People look up random words in the dictionary all the time, but sometimes a lot of people look up the same word—usually because of something in the zeitgeist, such as a shared experience, event, or celebrity pronouncement. Merriam-Webster.com keeps track of spikes in word lookups, and those spikes reveal what’s happening in the world, how people are talking about it, and what we’re noticing about what they’re saying. For the week of March 6, politics, pop culture, and sports drove people to the dictionary.
The Downton Abbey finale drove lookups for palsy, constitutional, auld lang syne, pernicious, livery, and marchioness/marquess. People also looked up many of the French Phrases used by characters on the show.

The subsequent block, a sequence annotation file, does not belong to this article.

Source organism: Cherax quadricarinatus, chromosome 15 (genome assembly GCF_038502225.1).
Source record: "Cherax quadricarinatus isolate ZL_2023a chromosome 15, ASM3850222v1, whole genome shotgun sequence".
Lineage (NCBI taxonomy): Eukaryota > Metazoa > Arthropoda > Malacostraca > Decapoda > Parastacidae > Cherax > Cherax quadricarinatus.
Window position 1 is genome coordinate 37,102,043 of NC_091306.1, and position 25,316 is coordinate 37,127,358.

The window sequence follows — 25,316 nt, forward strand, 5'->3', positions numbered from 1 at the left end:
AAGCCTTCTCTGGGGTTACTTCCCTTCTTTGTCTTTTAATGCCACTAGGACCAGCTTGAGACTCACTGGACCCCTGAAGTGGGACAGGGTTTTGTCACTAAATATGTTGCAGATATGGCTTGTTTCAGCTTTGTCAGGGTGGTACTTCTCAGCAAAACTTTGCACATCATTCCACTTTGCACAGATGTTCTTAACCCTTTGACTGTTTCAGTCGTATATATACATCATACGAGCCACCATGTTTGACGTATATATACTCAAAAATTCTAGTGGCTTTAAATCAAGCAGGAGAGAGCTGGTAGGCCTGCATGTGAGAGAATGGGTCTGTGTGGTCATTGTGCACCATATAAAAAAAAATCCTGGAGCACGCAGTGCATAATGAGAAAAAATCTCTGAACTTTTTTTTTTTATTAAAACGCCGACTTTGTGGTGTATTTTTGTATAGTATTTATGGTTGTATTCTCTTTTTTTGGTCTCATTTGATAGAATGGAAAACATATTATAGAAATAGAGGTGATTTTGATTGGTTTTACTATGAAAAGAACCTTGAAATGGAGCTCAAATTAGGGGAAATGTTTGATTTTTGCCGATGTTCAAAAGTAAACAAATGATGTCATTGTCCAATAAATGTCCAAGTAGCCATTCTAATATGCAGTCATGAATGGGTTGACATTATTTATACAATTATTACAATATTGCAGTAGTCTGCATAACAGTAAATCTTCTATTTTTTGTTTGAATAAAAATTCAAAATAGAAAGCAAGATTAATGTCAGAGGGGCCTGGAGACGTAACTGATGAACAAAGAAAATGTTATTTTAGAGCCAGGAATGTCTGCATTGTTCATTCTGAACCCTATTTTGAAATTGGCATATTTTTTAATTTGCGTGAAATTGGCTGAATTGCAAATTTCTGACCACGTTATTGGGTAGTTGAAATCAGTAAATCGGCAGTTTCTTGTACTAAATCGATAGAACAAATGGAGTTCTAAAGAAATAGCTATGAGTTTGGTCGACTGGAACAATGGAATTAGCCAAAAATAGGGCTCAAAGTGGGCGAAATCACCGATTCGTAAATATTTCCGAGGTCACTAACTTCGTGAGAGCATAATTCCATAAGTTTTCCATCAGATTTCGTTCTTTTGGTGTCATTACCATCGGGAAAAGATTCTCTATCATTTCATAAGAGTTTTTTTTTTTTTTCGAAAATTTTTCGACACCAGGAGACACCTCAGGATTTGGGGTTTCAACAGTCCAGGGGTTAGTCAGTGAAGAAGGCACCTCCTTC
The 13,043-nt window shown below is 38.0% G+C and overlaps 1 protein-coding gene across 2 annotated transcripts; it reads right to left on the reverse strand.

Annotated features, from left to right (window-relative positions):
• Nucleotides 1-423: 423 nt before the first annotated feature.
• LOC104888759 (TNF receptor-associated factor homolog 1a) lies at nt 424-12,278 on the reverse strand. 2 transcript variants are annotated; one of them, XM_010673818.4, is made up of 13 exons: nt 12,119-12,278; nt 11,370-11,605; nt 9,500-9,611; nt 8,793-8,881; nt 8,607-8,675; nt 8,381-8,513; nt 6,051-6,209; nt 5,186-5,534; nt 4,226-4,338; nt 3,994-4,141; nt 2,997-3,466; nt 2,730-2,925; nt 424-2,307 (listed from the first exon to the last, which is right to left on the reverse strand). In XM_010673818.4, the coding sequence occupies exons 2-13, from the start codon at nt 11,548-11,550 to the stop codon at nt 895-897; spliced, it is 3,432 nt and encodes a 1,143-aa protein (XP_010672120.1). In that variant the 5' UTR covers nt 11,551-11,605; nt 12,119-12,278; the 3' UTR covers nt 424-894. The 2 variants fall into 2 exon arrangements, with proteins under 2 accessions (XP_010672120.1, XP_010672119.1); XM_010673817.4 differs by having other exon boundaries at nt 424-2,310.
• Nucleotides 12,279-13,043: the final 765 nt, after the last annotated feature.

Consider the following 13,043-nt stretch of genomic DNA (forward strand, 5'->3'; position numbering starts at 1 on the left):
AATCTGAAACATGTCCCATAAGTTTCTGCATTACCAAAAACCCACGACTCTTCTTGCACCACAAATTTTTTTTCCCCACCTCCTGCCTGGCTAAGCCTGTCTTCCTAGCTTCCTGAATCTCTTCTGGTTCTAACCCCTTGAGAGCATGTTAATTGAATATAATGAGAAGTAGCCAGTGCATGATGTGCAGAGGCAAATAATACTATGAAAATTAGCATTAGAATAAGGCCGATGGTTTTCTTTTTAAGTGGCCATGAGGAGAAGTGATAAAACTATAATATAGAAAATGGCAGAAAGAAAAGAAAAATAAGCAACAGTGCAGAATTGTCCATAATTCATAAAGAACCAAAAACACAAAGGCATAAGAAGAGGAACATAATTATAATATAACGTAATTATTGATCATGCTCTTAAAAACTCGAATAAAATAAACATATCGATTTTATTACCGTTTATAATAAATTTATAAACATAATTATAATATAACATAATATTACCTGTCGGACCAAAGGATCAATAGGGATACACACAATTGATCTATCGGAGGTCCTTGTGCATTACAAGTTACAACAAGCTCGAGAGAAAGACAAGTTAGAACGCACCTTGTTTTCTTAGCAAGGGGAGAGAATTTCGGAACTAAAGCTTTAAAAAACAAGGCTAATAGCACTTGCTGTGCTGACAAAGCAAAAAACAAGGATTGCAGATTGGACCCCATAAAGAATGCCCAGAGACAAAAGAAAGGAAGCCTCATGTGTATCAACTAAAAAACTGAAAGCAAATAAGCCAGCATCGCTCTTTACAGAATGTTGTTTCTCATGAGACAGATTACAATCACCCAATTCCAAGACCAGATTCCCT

New York Times editorialist David Brooks called Ted Cruz oleaginous.
Peyton Manning announced his retirement, saying: “I revere football.”
The #DemDebate drove lookups for tenuous. Unfortunately, also for tenuis, which is not the same thing.
Hull vs. Arsenal. Arsenal won but suffered three injuries, in a Pyrrhic victory.
7. BY AND LARGE
Redditors learned that By and Large has a naval history.
8. BARN BURNER
The Michigan Primary was a real barn burner.
Tawdry lookups increased on 3/10, but we’re not sure why. If you know, share your thoughts in the comments on the page at Merriam-Webster.
Legacy seems to spike any time someone noteworthy passes away. It trended this week because of Nancy Reagan, RIP.